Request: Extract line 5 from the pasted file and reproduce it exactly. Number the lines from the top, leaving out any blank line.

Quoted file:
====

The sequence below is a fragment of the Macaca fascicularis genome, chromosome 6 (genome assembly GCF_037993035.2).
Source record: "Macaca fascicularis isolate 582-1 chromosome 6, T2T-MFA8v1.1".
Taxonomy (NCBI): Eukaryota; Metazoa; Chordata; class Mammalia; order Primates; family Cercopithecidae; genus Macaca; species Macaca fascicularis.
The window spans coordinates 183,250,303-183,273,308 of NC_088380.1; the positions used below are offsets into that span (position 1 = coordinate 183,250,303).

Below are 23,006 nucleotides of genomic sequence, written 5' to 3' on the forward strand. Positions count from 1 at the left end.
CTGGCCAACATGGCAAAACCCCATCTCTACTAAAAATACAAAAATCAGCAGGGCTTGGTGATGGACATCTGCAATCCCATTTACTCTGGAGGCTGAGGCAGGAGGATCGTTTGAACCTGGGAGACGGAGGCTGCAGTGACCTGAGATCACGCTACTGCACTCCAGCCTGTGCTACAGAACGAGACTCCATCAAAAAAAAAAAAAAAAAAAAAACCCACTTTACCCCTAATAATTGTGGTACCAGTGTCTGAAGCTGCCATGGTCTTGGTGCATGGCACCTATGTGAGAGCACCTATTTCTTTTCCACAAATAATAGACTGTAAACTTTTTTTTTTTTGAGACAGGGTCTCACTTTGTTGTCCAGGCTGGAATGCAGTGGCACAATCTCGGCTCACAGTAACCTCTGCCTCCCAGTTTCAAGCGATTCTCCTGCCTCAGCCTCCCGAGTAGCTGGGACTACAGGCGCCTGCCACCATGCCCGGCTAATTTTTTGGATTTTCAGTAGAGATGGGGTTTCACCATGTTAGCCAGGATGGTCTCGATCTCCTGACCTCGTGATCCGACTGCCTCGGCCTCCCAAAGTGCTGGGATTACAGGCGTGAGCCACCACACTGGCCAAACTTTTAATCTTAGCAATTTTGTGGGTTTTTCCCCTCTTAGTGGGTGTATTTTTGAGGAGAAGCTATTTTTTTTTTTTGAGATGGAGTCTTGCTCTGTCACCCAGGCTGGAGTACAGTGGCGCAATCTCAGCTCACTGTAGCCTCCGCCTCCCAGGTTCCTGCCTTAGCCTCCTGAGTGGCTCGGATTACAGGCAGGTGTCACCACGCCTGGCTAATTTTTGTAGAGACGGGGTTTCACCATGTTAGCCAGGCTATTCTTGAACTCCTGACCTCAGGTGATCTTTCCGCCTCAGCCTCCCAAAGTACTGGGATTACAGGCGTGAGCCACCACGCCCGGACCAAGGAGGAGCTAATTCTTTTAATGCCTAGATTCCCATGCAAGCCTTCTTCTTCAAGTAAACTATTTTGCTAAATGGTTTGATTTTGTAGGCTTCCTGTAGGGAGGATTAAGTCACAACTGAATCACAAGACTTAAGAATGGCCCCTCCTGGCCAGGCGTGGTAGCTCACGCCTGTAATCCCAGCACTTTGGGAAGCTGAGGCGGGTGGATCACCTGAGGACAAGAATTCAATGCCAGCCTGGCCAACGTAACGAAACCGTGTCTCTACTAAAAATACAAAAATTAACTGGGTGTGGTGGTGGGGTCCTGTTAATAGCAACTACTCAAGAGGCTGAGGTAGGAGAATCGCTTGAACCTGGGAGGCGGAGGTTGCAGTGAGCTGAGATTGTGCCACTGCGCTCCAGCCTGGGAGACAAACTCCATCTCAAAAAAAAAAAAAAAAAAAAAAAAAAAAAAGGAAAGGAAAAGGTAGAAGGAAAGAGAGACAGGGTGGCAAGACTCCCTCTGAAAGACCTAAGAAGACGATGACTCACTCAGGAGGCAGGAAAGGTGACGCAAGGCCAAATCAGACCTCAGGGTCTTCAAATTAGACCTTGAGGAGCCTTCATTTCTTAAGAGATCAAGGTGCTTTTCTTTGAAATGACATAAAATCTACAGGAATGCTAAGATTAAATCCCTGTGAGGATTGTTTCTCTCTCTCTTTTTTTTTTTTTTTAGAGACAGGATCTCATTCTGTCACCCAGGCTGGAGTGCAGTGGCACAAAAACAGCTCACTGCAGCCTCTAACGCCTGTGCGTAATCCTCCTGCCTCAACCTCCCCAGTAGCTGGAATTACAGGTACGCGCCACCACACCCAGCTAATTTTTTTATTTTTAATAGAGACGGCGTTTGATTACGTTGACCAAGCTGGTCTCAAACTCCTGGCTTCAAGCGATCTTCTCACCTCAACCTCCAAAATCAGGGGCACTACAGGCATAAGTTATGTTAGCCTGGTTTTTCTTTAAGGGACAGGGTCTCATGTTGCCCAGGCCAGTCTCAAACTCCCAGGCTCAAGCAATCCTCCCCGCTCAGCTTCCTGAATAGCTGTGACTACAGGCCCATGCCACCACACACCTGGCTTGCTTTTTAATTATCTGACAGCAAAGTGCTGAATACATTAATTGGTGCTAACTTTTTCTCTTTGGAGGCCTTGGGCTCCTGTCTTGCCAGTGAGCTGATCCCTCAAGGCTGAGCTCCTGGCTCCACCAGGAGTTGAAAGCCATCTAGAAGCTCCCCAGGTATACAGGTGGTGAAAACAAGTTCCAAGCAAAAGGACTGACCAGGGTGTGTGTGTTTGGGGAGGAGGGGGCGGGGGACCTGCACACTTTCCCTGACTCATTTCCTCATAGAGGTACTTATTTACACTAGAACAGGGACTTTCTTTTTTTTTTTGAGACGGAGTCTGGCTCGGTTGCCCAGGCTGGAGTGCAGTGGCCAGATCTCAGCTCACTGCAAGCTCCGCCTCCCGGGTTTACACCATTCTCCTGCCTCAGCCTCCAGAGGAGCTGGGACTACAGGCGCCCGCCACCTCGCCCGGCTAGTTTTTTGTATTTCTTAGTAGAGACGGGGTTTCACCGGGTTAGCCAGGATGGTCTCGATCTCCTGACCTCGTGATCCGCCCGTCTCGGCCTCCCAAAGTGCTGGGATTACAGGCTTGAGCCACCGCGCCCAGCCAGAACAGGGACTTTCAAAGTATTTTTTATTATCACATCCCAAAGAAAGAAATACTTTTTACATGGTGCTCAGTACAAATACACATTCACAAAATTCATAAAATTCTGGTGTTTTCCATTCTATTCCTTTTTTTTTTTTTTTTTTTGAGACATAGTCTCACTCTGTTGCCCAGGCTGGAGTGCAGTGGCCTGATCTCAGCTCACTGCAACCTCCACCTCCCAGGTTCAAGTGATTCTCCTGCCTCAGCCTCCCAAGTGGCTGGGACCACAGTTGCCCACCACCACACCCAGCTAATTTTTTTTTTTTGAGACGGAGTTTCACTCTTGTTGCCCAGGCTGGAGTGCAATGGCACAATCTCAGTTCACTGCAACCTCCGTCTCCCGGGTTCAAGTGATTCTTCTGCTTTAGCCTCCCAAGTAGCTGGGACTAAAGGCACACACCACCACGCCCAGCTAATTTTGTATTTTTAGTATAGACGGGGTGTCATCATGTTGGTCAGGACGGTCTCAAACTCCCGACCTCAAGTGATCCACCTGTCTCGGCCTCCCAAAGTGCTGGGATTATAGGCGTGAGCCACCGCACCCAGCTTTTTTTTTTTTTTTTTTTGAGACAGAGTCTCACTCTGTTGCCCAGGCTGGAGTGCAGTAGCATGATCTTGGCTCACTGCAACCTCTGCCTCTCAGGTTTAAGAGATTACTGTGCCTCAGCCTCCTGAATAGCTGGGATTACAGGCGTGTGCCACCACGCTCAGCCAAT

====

Below are 23,006 nucleotides of genomic sequence, written 5' to 3' on the forward strand. Positions count from 1 at the left end.